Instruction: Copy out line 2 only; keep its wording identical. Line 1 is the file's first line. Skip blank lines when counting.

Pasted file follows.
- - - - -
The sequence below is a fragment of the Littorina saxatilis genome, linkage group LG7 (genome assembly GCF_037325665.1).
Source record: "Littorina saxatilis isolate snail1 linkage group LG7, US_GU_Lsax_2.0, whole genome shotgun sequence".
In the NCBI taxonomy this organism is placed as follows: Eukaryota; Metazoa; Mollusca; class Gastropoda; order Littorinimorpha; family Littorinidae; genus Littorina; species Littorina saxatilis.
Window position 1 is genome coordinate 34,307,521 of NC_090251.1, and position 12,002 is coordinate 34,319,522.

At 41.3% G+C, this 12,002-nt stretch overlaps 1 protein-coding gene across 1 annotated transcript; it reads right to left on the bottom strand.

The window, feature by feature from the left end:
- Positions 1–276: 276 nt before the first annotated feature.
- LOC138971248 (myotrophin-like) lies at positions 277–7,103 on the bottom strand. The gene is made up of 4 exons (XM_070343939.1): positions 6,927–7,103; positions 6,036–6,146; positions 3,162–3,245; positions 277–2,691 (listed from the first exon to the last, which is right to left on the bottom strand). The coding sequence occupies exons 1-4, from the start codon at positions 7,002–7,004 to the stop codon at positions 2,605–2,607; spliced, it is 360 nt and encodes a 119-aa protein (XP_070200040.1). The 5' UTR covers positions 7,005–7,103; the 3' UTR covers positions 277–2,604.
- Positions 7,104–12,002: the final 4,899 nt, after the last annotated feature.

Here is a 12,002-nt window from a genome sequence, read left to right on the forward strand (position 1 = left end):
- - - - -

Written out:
Source record: "Littorina saxatilis isolate snail1 linkage group LG7, US_GU_Lsax_2.0, whole genome shotgun sequence".